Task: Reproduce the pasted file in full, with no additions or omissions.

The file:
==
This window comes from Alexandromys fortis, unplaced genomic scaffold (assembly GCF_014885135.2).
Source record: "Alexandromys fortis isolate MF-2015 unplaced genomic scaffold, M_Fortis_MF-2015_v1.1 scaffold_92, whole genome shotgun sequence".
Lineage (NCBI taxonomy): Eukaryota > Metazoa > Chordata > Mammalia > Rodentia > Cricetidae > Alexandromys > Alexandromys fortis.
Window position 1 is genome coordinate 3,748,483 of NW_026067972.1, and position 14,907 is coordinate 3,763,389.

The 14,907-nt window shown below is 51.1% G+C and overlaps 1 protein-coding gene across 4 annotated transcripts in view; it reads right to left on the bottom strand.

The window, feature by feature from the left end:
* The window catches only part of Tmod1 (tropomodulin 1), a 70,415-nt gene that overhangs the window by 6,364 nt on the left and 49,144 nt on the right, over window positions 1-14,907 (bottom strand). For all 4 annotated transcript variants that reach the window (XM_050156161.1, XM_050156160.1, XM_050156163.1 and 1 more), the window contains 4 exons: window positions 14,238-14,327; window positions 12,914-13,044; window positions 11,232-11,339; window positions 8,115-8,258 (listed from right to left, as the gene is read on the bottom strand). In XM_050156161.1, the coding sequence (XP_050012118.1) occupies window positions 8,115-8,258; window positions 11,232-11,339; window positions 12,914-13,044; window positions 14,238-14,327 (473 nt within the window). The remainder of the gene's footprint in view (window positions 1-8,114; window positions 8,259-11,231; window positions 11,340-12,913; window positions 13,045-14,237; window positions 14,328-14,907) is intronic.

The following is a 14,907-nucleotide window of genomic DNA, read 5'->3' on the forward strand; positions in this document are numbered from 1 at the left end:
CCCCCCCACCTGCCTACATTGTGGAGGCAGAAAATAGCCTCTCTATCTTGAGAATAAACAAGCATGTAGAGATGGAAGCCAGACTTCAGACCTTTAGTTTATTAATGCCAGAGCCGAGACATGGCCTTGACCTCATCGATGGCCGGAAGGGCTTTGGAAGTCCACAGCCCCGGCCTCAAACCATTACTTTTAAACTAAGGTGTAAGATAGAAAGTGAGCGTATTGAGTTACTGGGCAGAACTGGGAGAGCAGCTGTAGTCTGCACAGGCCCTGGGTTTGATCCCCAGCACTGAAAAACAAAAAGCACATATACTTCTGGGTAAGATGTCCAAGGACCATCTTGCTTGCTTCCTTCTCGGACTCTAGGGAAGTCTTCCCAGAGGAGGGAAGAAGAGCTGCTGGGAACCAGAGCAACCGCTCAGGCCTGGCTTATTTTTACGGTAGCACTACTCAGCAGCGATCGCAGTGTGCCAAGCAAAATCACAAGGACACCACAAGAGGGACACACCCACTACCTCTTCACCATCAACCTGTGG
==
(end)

This window comes from Alexandromys fortis, unplaced genomic scaffold (assembly GCF_014885135.2).
Source record: "Alexandromys fortis isolate MF-2015 unplaced genomic scaffold, M_Fortis_MF-2015_v1.1 scaffold_92, whole genome shotgun sequence".
Lineage (NCBI taxonomy): Eukaryota > Metazoa > Chordata > Mammalia > Rodentia > Cricetidae > Alexandromys > Alexandromys fortis.
Window position 1 is genome coordinate 3,748,483 of NW_026067972.1, and position 14,907 is coordinate 3,763,389.

The 14,907-nt window shown below is 51.1% G+C and overlaps 1 protein-coding gene across 4 annotated transcripts in view; it reads right to left on the bottom strand.

The window, feature by feature from the left end:
* The window catches only part of Tmod1 (tropomodulin 1), a 70,415-nt gene that overhangs the window by 6,364 nt on the left and 49,144 nt on the right, over window positions 1-14,907 (bottom strand). For all 4 annotated transcript variants that reach the window (XM_050156161.1, XM_050156160.1, XM_050156163.1 and 1 more), the window contains 4 exons: window positions 14,238-14,327; window positions 12,914-13,044; window positions 11,232-11,339; window positions 8,115-8,258 (listed from right to left, as the gene is read on the bottom strand). In XM_050156161.1, the coding sequence (XP_050012118.1) occupies window positions 8,115-8,258; window positions 11,232-11,339; window positions 12,914-13,044; window positions 14,238-14,327 (473 nt within the window). The remainder of the gene's footprint in view (window positions 1-8,114; window positions 8,259-11,231; window positions 11,340-12,913; window positions 13,045-14,237; window positions 14,328-14,907) is intronic.

The following is a 14,907-nucleotide window of genomic DNA, read 5'->3' on the forward strand; positions in this document are numbered from 1 at the left end:
CCCCCCCACCTGCCTACATTGTGGAGGCAGAAAATAGCCTCTCTATCTTGAGAATAAACAAGCATGTAGAGATGGAAGCCAGACTTCAGACCTTTAGTTTATTAATGCCAGAGCCGAGACATGGCCTTGACCTCATCGATGGCCGGAAGGGCTTTGGAAGTCCACAGCCCCGGCCTCAAACCATTACTTTTAAACTAAGGTGTAAGATAGAAAGTGAGCGTATTGAGTTACTGGGCAGAACTGGGAGAGCAGCTGTAGTCTGCACAGGCCCTGGGTTTGATCCCCAGCACTGAAAAACAAAAAGCACATATACTTCTGGGTAAGATGTCCAAGGACCATCTTGCTTGCTTCCTTCTCGGACTCTAGGGAAGTCTTCCCAGAGGAGGGAAGAAGAGCTGCTGGGAACCAGAGCAACCGCTCAGGCCTGGCTTATTTTTACGGTAGCACTACTCAGCAGCGATCGCAGTGTGCCAAGCAAAATCACAAGGACACCACAAGAGGGACACACCCACTACCTCTTCACCATCAACCTGTGG